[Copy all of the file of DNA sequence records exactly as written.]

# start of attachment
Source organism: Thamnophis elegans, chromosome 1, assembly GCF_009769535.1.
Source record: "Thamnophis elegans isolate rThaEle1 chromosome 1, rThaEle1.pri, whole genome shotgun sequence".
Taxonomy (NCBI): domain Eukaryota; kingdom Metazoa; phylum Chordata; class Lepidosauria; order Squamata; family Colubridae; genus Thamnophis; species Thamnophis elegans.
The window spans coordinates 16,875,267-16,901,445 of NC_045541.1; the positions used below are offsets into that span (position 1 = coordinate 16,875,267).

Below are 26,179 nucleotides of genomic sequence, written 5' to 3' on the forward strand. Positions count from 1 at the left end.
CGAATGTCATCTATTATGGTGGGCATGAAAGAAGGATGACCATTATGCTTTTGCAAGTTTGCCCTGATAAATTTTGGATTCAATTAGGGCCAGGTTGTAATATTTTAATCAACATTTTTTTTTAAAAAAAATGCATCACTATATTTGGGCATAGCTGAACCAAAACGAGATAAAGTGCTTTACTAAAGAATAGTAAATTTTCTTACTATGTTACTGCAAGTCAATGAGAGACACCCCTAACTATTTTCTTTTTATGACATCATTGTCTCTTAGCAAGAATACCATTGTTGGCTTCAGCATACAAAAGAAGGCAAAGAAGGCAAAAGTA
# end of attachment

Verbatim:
Source organism: Thamnophis elegans, chromosome 1, assembly GCF_009769535.1.
Source record: "Thamnophis elegans isolate rThaEle1 chromosome 1, rThaEle1.pri, whole genome shotgun sequence".
Taxonomy (NCBI): domain Eukaryota; kingdom Metazoa; phylum Chordata; class Lepidosauria; order Squamata; family Colubridae; genus Thamnophis; species Thamnophis elegans.
The window spans coordinates 16,875,267-16,901,445 of NC_045541.1; the positions used below are offsets into that span (position 1 = coordinate 16,875,267).

Below are 26,179 nucleotides of genomic sequence, written 5' to 3' on the forward strand. Positions count from 1 at the left end.
CGAATGTCATCTATTATGGTGGGCATGAAAGAAGGATGACCATTATGCTTTTGCAAGTTTGCCCTGATAAATTTTGGATTCAATTAGGGCCAGGTTGTAATATTTTAATCAACATTTTTTTTTAAAAAAAATGCATCACTATATTTGGGCATAGCTGAACCAAAACGAGATAAAGTGCTTTACTAAAGAATAGTAAATTTTCTTACTATGTTACTGCAAGTCAATGAGAGACACCCCTAACTATTTTCTTTTTATGACATCATTGTCTCTTAGCAAGAATACCATTGTTGGCTTCAGCATACAAAAGAAGGCAAAGAAGGCAAAAGTA